Friday, June 23, 2017

How to Make Bamboo Sticks

Here's a look at using a bamboo mold and how to color it to bring out the details.

Click here for the bamboo mold: Bamboo mold

Kara Buntin owns A Cake To Remember LLC,  online cake supplies at and

Wednesday, June 21, 2017

How To Sell Online Part 2

Once you decide on the “what” of selling, you’ll need to decide on the “how.” Existing sites like Etsy, Amazon, Shopify, Artfire, Bonanza, Storenvy, and inSelly allow you to set up a store pretty easily, and might drive traffic to it for you. If you set up your own website you’ll be the one who needs to create your own traffic through good SEO (Search Engine Optimization) and advertising. It might seem better to have a stand-alone website for your shop because you won’t have listing and processing fees. However, the cost of a shop on a site like Etsy might be worth it for the traffic they bring you, which can translate into more sales with less effort on your part.

For selling physical items, you’ll need a secure site that allows you to set up shipping costs and clear customer service policies, including how you handle returns. You can set up a Wordpress site with a shopping cart if you plan on selling a lot of things, but for one or two I'd add paypal buttons to your existing website if that's an option.

If you decide to sell tutorials exclusively through automatic downloads, you’ll need to find a sales platform that supports that. If your site doesn’t allow customers to download their files right away you’ll need to email the file they purchased to them. This results in a delay between the purchase time and when the customer receives the file, which isn’t optimal. Most people like an automatic download a lot more than having to wait for their file to arrive. At the time I write this, the easiest place to "park" your downloadable listings is in the Craftsy pattern shop. There's no charge other than paypal fees when something sells.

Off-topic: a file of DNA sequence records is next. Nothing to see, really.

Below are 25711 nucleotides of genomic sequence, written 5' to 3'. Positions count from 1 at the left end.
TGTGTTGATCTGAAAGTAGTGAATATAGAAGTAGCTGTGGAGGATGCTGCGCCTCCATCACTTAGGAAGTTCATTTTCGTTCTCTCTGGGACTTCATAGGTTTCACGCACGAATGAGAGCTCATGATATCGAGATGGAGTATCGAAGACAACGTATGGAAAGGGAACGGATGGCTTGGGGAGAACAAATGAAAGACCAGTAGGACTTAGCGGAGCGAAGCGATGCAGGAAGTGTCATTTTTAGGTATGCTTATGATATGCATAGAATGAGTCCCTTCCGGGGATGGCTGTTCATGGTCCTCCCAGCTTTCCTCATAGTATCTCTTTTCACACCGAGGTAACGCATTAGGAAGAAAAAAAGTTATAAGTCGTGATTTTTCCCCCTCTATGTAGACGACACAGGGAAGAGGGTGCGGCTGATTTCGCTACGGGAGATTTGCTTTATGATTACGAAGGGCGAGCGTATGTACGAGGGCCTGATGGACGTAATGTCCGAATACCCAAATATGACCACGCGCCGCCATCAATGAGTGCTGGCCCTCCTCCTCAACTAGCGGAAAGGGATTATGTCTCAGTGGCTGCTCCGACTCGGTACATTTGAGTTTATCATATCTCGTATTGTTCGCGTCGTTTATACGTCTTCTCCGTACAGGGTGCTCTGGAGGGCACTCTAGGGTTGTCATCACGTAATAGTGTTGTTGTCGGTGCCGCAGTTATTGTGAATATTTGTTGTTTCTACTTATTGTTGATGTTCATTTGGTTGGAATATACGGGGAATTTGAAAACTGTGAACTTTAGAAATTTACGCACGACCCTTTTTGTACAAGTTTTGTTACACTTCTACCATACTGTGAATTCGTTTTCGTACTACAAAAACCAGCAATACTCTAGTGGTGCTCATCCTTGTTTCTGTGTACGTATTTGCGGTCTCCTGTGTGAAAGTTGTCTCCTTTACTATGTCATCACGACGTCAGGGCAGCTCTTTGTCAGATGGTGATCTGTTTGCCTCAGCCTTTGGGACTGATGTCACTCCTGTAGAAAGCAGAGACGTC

You’ll also need to look into the fees that go with automatic downloads. Many services that support automatic downloads charge a variety of fees, so shop around before you decide where to list your products. There are some platforms that don’t charge, but they may have some limitations on what you can list, so check around.

Once your shop is set up, you’ll need to market it. This is the part of selling online that most people don’t count on. You’ll need to use your social media to promote your listings and get the word out that you’re open for business. If you hate social media, selling online might not be for you… As I’ve said before, this isn’t a “set it up and walk away” scenario.

If you do want to open an Etsy shop, you can use my code to get 40 free listings here (I'll also get free ones): 40 Free Listings. You have to use this code when you sign up, so I'm not sure that it will work if you already have an Etsy account. Also be aware that Etsy is very strict about the email and shop names that you use, and you may not have much of a chance to change them later.

Next: Details, details...

Kara Buntin owns A Cake To Remember LLC,  online cake supplies at and

Friday, June 9, 2017

How to Make Tiaras for Cupcakes

Here's a quick way to make gumpaste or fondant tiaras for cupcake toppers or princess cakes, depending on how large you make them!

Click here for a tiara mold: Tiara mold, and here for the mold I used in the video: Corner mold

Kara Buntin owns A Cake To Remember LLC,  online cake supplies at and

Wednesday, June 7, 2017

How To Sell Online Part 1

I started selling online in 2011 as a way to reach the DIY brides who had popped up all over the place after the economy tanked. As my online business evolved, I ended up selling more to other cake decorators and hobby decorators and less to the brides (who have now gone back to buying their wedding cakes after realizing it's not easy to make one themselves.)